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Plakoglobin and β-catenin are homologous armadillo repeat proteins found in adherens junctions, where they interact with the cytoplasmic domain of classical cadherins and with α-catenin. Plakoglobin, but normally not β-catenin, is also a structural constituent of desmosomes, where it binds to the cytoplasmic domains of the desmosomal cadherins, desmogleins and desmocollins. Here, we report structural, biophysical, and biochemical studies aimed at understanding the molecular basis of selective exclusion of β-catenin and α-catenin from desmosomes. The crystal structure of the plakoglobin armadillo domain bound to phosphorylated E-cadherin shows virtually identical interactions to those observed between β-catenin and E-cadherin. Trypsin sensitivity experiments indicate that the plakoglobin arm domain by itself is more flexible than that of β-catenin. Binding of plakoglobin and β-catenin to the intracellular regions of E-cadherin, desmoglein1, and desmocollin1 was measured by isothermal titration calorimetry. Plakoglobin and β-catenin bind strongly and with similar thermodynamic parameters to E-cadherin. In contrast, β-catenin binds to desmoglein-1 more weakly than does plakoglobin. β-Catenin and plakoglobin bind with similar weak affinities to desmocollin-1. Full affinity binding of desmoglein-1 requires sequences C-terminal to the region homologous to the catenin-binding domain of classical cadherins. Although pulldown assays suggest that the presence of N- and C-terminal β-catenin “tails” that flank the armadillo repeat region reduces the affinity for desmosomal cadherins, calorimetric measurements show no significant effects of the tails on binding to the cadherins. Using purified proteins, we show that desmosomal cadherins and α-catenin compete directly for binding to plakoglobin, consistent with the absence of α-catenin in desmosomes.
Adherens junctions and desmosomes are two kinds of intercellular junctions that mediate strong attachments between adjacent cells and are essential for embryonic development and epithelial tissue differentiation (
). These junctions share a parallel architecture in which the extracellular regions of transmembrane cadherin cell adhesion proteins mediate cell-cell contacts, whereas the intracellular regions of cadherins associate with the underlying cytoskeleton (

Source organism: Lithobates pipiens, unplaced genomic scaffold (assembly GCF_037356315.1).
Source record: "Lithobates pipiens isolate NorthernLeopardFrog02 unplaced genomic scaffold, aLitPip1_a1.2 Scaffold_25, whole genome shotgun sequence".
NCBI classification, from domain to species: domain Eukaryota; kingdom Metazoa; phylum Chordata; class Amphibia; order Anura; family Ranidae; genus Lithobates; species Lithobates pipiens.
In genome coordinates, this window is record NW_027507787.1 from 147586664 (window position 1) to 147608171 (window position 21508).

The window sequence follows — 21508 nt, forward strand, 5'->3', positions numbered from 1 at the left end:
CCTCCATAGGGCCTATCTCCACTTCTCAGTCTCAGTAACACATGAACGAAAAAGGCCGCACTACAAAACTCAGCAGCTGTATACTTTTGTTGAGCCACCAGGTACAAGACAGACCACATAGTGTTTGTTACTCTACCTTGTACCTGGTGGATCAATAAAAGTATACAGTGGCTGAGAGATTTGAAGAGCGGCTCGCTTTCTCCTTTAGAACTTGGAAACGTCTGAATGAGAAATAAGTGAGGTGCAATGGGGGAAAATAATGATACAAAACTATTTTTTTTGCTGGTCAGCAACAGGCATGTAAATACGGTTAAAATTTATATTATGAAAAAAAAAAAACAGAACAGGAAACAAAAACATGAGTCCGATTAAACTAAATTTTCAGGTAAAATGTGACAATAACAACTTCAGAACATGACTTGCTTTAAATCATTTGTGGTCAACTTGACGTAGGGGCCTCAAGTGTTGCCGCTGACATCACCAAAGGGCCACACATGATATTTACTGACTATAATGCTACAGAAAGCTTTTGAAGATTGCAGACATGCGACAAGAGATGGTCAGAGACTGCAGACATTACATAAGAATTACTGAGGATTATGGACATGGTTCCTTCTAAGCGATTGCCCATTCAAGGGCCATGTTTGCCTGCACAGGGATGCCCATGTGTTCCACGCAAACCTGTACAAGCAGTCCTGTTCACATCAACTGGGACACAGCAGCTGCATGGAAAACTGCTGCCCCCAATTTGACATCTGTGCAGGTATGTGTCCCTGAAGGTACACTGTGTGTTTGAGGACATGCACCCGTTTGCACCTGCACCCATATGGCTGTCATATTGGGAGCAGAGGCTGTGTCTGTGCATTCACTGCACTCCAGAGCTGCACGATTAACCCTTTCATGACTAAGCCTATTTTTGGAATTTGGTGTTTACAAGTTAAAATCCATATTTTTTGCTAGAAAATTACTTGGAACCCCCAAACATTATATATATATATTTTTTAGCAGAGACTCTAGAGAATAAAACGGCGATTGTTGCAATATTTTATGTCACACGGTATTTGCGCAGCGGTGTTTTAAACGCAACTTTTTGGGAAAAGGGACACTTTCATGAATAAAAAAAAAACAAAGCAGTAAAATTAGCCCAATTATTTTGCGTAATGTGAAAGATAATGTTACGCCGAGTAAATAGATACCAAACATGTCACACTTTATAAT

). α-Catenin may have a role in linking the cadherin-β-catenin complex to actin, but binding to β-catenin weakens the affinity of α-catenin for F-actin; it appears that α-catenin also serves to regulate actin dynamics and organization (
The primary structures of plakoglobin and β-catenin consist of a central armadillo repeat (arm) domain, flanked by the N- and C-terminal “tails” (Fig. 1). The tails appear to be unstructured, as they are highly sensitive to proteolysis both in β-catenin (
) and plakoglobin (see below), and circular dichroism analysis of the plakoglobin N-terminal 79 amino acids reveals no regular secondary structure (data not shown). Moreover, the sequences of these regions are predicted to be intrinsically disordered using the DisEMBL server (
). The sequences of the arm domains of these two proteins are 79% identical, whereas the N- and C-terminal tails display lower identities of 45 and 27%, respectively. The arm domain of β-catenin (βcat-arm) is an elongated structure of 12 arm repeats, each of which consists of three α-helices. Successive arm repeats pack together to form a superhelical structure that features a 95-Å long positively charged groove (
). The groove proves to be the binding site of many partners, including cadherins, Tcf family transcription factors, the adenomatous polyposis coli tumor suppressor Axin, and the transcriptional inhibitor ICAT (see Ref.
and references therein). No structural information has been available for plakoglobin, but its high sequence identity with β-catenin arm domains suggests that the two structures are very similar, including their binding sites for cadherins and other ligands.
The desmosomal cadherins include four desmoglein isoforms (Dsg1–4) and three desmocollins (Dsc1–3) (
). Analogous to the arrangement in adherens junctions, the intracellular portions of these proteins bind to plakoglobin. Dsgs have large cytoplasmic tails of about 330–490 amino acids that contain an ∼100-amino acid-long plakoglobin-binding domain that is homologous to the β-catenin/plakoglobin binding region of the classical cadherin tails (